The European Court of Human Rights has at last issued a judgment permitting the extradition of a genocide suspect to Rwanda (Ahorugeze v. Sweden). The case is important because similar extradition denials are quite common across Europe, although—and here is the key—extradition denials don’t typically lead to trials on the basis of universal jurisdiction. The drive for justice somehow fizzles out, once the case against extradition is won.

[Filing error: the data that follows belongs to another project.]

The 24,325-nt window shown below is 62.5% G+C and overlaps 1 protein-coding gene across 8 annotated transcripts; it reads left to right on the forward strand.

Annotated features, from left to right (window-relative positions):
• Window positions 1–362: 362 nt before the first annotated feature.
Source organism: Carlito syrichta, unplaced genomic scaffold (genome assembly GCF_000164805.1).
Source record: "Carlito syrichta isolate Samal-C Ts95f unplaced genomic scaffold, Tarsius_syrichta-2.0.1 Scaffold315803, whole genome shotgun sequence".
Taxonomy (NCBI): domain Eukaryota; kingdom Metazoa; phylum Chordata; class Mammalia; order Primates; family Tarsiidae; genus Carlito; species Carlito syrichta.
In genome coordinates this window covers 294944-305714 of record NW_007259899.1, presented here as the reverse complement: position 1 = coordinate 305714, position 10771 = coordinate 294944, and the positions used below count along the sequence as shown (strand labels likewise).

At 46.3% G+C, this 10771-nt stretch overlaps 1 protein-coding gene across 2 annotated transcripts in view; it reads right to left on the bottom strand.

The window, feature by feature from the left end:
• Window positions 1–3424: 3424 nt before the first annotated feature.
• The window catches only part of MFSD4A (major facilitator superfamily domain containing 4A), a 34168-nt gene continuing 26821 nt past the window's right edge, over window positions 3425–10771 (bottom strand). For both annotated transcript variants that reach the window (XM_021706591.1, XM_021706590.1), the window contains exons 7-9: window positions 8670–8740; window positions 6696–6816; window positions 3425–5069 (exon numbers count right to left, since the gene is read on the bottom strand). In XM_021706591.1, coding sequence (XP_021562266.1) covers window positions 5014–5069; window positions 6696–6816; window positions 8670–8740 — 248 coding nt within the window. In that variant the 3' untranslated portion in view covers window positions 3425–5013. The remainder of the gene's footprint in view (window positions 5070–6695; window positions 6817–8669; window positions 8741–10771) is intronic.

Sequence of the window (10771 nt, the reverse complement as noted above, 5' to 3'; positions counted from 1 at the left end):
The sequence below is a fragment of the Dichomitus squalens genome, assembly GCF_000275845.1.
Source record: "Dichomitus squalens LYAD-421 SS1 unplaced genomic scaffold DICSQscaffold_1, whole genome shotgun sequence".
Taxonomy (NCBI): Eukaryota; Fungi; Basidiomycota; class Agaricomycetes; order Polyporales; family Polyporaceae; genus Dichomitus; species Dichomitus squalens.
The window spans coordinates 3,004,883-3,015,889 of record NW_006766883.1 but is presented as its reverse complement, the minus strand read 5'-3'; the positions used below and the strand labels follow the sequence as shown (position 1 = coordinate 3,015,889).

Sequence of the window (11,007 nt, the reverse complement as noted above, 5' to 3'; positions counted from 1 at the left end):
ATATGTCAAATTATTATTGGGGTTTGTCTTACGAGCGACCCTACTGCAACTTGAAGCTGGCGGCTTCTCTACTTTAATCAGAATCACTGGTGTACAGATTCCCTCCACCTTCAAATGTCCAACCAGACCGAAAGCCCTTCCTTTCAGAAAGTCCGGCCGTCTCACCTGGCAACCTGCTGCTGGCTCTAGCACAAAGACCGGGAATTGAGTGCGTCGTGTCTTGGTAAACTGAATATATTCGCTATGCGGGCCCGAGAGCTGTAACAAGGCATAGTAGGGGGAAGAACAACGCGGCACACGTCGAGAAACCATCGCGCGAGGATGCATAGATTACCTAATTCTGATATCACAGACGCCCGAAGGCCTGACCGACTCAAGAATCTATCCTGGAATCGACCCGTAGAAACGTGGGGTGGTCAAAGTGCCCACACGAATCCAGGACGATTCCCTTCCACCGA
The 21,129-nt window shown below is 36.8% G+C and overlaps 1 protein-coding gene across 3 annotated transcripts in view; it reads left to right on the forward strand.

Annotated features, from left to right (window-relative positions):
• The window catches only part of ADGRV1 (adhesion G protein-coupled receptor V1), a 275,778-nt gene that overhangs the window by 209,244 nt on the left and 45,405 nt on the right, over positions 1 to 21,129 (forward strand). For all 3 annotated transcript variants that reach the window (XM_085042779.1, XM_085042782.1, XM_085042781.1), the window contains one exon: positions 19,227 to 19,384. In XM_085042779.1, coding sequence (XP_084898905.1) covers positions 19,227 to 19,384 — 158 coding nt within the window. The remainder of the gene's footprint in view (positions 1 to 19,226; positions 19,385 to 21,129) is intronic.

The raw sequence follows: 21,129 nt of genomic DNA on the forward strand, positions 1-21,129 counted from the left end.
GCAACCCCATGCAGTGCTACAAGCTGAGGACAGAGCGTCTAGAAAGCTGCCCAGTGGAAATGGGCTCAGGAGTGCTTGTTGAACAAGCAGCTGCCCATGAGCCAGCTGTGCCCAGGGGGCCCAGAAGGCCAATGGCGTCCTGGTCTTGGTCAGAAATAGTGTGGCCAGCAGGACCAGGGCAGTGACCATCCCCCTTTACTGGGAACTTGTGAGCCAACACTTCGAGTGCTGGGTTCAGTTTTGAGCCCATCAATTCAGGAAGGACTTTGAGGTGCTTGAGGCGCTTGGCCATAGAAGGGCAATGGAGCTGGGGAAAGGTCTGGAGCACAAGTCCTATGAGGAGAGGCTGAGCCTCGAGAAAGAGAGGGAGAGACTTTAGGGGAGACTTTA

Refusals to extradite are most often based on the presumed likelihood of human rights violations, especially fears of unfair trials or of ill-treatment and persecution. But what happens when a human rights rationale leads to a denial of extradition, which in turn only reinforces impunity? And are refusals to extradite always driven by evidence of what awaits a defendant, or do cultural presuppositions filter into the decision? These double standards now need to be brought to light.